Blogisode 6: The King’s Castle

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The greatest of these heroes lined the road from the gate to the palace.  This road is made completely of blistrar marble.  Nearly twice as wide as the gate it passes under.  A grand garden with small fountains and blistrar marble carvings creates a separation up the middle of the path.  Deep green well cut grass surrounds the path.  Banners of a multitude of colours line the path as you walk towards the palace.  Each statue is a carving of the great generals who led the Orisgothian armies through the years.  The first being the first general under King Orisgoth with the rest following in chronological order.  Tall flowering trees in groups stand over various meticulously well manicured gardens.  Their flowers and shrubs are collected from all parts of Carnin, many at the cost of a great many lives.  The King’s gardener and his crews care for the gardens under the constant threat of death.  A wilted or dying plant in the courts would most likely cost them their lives in turn.  The King’s plants and his appearances are worth far more than any of his simple subjects.

The palace of the king is truly unparalleled.  Many kings have tried to construct equally elaborate and complex castles to compete with no success.  The unique colour and beauty of blistrar when fused with construction elements surpasses that of gold inlays.  While the palace marble and its structure contain large sums of gold, it is the blistrar that keeps it above the castles of other kings.  The castle is a large circular structure with a great court at its center.  Designed as all palaces for beauty and defense it features many tall palisades and towers.  Constructed entirely from polished blistrar marble and rare cedar from the forests of the south.  Long thin banners of red and gold fly from the tops of many towers and two massive banners ornately lay out the stunning coat of arms for Orisgothia; A great lion perched atop mountains with the banners of other kings in its mouth.  A glowing blistrar sword is grasped firmly in its paws.  A crystal clear stream flows around the palace and into a prominent pond just outside the palace gates.  A carved and blistrar etched cedar bridge crosses the stream at the palaces entrance.  Small fish and plants can be seen in the stream.  The water in the pond overflows into a sewer which disappears into the depths of the blistrar mines.  It is this opulence that surrounds the castle.   Opulence that is only surpassed by the beauty that is the interior of the castle.  It seems the king is not content to cause you to pause breathlessly at the nature and beauty of his grounds.  Visitors who enter over the bridge and through the giant blistrar doors can do nothing but stand in awe.  Many have grown weak in the knees; lesser men who haven’t known the terrors of battle.  Generals and kings with hearts hardened from battle themselves feel like lesser men.  Hundreds of years of carving, scultpting, rebuilding and artwork have left for a masterpiece of architectural perfection.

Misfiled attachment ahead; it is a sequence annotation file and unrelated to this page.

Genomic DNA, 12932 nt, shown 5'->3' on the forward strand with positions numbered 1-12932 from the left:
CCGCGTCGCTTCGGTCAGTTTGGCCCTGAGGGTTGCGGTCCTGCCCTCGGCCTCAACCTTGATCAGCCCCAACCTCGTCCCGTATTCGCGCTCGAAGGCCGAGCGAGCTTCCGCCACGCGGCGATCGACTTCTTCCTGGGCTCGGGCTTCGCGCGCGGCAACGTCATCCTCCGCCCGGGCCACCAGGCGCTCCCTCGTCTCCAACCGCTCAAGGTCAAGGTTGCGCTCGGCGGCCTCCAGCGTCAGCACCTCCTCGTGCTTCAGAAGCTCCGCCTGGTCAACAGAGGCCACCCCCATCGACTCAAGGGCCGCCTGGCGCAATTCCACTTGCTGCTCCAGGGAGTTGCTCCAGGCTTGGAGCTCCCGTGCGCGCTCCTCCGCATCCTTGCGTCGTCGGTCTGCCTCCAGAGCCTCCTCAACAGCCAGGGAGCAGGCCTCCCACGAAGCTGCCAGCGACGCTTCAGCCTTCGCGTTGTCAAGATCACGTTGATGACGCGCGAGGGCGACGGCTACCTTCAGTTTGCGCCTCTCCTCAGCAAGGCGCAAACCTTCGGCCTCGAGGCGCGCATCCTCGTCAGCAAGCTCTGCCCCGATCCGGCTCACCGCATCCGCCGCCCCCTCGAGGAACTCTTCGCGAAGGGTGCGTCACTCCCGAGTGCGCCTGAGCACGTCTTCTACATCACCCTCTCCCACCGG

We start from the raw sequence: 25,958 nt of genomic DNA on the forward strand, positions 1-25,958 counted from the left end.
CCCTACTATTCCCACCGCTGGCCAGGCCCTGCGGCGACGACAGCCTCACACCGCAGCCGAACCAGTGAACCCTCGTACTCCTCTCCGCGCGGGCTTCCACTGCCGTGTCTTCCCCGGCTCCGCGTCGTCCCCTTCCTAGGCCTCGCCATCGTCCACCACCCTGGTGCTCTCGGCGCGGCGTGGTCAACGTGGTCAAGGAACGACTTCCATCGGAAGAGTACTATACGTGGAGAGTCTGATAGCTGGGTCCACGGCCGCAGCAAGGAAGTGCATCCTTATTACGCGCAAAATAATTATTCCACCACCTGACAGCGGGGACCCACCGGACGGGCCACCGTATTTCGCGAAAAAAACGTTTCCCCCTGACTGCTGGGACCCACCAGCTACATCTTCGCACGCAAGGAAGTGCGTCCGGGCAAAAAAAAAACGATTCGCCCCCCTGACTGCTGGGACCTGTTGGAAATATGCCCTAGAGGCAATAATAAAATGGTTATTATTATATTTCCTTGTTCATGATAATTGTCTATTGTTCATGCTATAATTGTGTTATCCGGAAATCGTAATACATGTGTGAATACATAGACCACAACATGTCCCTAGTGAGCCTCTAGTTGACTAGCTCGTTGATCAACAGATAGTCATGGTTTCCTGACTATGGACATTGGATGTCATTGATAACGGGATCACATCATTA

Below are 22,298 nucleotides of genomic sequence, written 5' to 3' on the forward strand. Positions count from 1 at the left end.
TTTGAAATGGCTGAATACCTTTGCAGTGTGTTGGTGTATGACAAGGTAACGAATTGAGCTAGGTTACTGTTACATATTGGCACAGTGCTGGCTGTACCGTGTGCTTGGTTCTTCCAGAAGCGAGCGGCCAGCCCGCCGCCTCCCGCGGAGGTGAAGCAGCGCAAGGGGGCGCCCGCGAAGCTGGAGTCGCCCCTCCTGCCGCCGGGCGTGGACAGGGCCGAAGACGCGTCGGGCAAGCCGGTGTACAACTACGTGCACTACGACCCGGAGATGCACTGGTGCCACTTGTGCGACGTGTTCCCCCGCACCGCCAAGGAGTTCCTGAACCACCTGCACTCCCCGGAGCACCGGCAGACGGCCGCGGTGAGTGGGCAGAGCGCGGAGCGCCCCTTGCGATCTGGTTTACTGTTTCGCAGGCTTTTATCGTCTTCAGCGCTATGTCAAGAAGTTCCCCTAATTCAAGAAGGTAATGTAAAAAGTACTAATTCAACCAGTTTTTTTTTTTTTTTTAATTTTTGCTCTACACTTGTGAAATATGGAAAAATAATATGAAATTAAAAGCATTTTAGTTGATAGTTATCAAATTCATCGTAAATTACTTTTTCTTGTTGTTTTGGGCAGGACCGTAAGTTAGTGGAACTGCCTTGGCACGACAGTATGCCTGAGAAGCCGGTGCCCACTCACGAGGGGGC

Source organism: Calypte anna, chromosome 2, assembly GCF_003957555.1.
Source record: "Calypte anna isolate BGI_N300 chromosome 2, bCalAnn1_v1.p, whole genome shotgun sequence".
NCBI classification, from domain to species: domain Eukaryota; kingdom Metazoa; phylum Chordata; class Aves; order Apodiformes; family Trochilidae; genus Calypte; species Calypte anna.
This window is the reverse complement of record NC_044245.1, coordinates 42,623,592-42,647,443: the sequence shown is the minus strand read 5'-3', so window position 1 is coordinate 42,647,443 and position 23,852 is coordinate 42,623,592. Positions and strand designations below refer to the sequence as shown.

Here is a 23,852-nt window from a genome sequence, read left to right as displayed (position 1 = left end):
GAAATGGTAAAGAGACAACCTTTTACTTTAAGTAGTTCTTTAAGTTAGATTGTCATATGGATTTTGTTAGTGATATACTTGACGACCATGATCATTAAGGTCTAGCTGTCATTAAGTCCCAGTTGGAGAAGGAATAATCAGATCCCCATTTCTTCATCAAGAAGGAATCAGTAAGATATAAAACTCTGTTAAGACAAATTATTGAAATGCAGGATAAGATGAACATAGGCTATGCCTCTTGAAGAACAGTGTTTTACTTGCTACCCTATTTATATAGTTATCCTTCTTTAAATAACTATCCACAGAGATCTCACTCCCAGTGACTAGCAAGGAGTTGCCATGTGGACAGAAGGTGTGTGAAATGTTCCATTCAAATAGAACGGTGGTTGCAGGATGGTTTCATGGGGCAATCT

King Orisgoth sat at the center of it all.  He holds court in an atrium at the very middle of his castle.  Forming a perfect circle around the court each floor of the castle has walkways that overlook the court.  The throne sits at the back southern most point of the court.  Atop a mound of blistrar and marble its carved from a block of pure blistrar.  The seat is stuffed with the wool and feathers of the finest and most pure animals.  Every month the material is removed and stuffed with new materials.  The laywers of deep red silks are interwoven to form a thick, lush surface.  The inner court was surrounded by many statues of the king, each one designed to strongly intimidate those in the company of the king.  A small pond with a fountain rests in the eastern part of the court.  It is surrounded by a few small trees some flower gardens and grass.  The sun shines in unopposed on clear days.  The roof of the court constructed of slats of cedar coated in steel blistrar alloy and hammered flat.  Each set of wooden slats are mounted on rails; wide at the base and growing smaller towards the middle.  The rails form a similar pattern to a wagon wheel, the center up of which is a massive blistrar glass window mounted in a round steel rail.  Steel rivets fasten leather strappings to the rooftop slats, each one overlapping the one below forming a slight domed shape.  During bad weather or raids servants climb to pulleys hidden in the roof around the structure and turn cranks.  These in turn drag the slats out over the rails forming a sturdy and secure roof over the courtyard.  The process is reversed on days of pleasant weather opening the courtyard below to the beauty of the warm sun.

King Orisgoth and his castle demonstrate how the kings of Carnin show their power and prominence.  Palaces of grandeur and great works of art and engineering are found in every city and place of importance.  As one king builds so another does also, but bigger.  Wars of construction are waged far more than wars of might, though often one leads to the other.  These are the state of affairs in our great land of Carnin.

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